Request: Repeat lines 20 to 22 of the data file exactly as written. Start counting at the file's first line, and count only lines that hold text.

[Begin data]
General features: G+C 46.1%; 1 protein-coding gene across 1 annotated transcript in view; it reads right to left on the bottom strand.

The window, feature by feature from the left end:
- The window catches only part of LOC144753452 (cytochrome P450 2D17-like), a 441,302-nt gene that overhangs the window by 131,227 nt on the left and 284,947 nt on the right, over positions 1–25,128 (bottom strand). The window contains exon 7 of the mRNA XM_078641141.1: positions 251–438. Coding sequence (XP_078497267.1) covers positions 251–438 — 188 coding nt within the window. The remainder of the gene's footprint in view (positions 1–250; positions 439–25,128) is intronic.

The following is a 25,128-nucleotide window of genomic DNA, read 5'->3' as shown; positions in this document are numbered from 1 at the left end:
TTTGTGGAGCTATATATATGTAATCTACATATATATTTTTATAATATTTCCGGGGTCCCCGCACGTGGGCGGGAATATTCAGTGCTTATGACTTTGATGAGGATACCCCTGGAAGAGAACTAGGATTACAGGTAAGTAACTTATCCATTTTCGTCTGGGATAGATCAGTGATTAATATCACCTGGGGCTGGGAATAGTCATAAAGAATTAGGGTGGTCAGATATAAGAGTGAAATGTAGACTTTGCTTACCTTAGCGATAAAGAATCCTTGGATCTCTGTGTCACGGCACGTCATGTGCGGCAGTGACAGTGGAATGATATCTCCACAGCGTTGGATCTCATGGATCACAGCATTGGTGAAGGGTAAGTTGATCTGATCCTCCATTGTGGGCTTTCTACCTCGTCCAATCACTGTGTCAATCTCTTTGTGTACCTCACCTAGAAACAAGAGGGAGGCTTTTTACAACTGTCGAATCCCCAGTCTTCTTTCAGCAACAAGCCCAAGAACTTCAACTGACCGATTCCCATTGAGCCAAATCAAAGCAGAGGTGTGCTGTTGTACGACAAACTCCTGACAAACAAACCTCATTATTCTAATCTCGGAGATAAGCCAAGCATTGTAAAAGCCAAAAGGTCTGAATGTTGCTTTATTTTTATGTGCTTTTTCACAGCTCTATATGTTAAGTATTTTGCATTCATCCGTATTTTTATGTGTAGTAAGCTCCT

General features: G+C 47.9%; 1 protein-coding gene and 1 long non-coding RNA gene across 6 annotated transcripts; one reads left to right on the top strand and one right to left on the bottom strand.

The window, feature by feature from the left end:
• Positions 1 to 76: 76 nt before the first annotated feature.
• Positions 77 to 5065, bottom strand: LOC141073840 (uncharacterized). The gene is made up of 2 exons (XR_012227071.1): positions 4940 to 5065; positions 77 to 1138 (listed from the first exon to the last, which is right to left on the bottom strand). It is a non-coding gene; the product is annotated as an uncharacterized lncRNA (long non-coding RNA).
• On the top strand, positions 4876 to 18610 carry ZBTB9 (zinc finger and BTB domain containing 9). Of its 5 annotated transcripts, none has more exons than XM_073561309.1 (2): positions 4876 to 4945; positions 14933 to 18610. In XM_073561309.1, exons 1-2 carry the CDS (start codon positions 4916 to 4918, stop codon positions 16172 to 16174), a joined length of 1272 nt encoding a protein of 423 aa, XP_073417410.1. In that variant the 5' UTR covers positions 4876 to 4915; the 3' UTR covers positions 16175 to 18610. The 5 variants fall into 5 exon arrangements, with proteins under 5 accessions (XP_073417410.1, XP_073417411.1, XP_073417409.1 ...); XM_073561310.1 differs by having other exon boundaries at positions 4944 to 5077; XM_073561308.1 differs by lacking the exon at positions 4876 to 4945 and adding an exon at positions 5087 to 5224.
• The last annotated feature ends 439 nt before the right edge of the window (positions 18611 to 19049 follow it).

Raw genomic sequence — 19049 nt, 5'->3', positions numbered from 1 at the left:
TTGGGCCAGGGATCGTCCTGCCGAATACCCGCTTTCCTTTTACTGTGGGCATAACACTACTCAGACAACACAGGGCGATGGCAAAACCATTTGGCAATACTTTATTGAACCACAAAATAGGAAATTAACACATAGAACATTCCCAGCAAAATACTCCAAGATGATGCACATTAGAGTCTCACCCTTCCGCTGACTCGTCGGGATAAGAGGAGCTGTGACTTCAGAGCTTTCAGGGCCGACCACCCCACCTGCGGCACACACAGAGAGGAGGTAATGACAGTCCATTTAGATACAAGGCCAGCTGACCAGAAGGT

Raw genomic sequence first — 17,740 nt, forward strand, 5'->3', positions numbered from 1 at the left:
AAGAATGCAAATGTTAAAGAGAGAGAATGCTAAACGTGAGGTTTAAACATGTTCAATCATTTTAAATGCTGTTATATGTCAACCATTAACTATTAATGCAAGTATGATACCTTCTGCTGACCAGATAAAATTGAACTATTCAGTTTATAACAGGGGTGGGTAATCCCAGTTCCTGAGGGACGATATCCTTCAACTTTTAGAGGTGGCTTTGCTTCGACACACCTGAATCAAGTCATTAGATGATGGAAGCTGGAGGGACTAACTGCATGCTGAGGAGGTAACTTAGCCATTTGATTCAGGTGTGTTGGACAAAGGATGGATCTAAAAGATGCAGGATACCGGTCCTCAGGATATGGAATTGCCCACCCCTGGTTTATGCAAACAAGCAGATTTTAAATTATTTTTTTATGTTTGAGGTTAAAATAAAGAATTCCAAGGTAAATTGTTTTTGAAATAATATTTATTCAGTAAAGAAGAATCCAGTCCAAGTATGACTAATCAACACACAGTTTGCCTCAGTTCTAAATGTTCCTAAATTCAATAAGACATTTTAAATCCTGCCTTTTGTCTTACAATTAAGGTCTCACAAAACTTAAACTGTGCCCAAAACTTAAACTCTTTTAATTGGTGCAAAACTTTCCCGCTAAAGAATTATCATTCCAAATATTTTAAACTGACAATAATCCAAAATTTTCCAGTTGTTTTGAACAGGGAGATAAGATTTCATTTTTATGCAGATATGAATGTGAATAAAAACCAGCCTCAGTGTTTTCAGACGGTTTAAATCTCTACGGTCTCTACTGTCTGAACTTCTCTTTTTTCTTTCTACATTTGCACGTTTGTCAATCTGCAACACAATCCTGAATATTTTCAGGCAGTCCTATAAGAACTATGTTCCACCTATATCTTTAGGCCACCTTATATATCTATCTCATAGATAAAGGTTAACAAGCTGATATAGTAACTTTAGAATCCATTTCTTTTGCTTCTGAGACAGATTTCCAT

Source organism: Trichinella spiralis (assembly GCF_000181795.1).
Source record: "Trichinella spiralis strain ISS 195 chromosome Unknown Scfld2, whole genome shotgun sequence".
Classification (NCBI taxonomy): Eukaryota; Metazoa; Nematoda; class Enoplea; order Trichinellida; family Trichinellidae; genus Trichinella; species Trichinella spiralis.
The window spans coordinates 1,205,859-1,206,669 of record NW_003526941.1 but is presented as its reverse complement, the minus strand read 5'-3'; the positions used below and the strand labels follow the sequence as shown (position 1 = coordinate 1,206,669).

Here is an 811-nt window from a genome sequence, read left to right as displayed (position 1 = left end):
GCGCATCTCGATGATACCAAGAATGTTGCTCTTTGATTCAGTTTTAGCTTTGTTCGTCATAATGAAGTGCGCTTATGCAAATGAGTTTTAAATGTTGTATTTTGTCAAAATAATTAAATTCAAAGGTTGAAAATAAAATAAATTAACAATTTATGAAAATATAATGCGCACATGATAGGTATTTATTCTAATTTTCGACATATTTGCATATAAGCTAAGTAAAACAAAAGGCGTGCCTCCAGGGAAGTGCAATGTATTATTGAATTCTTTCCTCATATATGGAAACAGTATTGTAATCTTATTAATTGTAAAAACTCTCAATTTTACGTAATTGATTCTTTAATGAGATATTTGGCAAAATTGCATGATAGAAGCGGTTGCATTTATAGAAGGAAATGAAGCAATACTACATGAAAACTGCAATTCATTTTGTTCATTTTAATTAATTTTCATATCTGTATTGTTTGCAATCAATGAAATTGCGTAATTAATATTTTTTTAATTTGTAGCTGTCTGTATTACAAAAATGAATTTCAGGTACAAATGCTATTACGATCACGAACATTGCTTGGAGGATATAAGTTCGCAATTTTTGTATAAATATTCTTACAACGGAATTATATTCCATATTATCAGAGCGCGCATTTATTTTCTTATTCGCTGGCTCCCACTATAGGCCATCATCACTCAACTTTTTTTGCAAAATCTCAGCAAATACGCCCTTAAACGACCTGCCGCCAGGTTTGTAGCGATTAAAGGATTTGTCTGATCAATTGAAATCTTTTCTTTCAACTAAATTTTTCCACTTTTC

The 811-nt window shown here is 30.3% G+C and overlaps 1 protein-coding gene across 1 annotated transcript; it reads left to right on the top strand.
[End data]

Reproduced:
Here is an 811-nt window from a genome sequence, read left to right as displayed (position 1 = left end):
GCGCATCTCGATGATACCAAGAATGTTGCTCTTTGATTCAGTTTTAGCTTTGTTCGTCATAATGAAGTGCGCTTATGCAAATGAGTTTTAAATGTTGTATTTTGTCAAAATAATTAAATTCAAAGGTTGAAAATAAAATAAATTAACAATTTATGAAAATATAATGCGCACATGATAGGTATTTATTCTAATTTTCGACATATTTGCATATAAGCTAAGTAAAACAAAAGGCGTGCCTCCAGGGAAGTGCAATGTATTATTGAATTCTTTCCTCATATATGGAAACAGTATTGTAATCTTATTAATTGTAAAAACTCTCAATTTTACGTAATTGATTCTTTAATGAGATATTTGGCAAAATTGCATGATAGAAGCGGTTGCATTTATAGAAGGAAATGAAGCAATACTACATGAAAACTGCAATTCATTTTGTTCATTTTAATTAATTTTCATATCTGTATTGTTTGCAATCAATGAAATTGCGTAATTAATATTTTTTTAATTTGTAGCTGTCTGTATTACAAAAATGAATTTCAGGTACAAATGCTATTACGATCACGAACATTGCTTGGAGGATATAAGTTCGCAATTTTTGTATAAATATTCTTACAACGGAATTATATTCCATATTATCAGAGCGCGCATTTATTTTCTTATTCGCTGGCTCCCACTATAGGCCATCATCACTCAACTTTTTTTGCAAAATCTCAGCAAATACGCCCTTAAACGACCTGCCGCCAGGTTTGTAGCGATTAAAGGATTTGTCTGATCAATTGAAATCTTTTCTTTCAACTAAATTTTTCCACTTTTC

The 811-nt window shown here is 30.3% G+C and overlaps 1 protein-coding gene across 1 annotated transcript; it reads left to right on the top strand.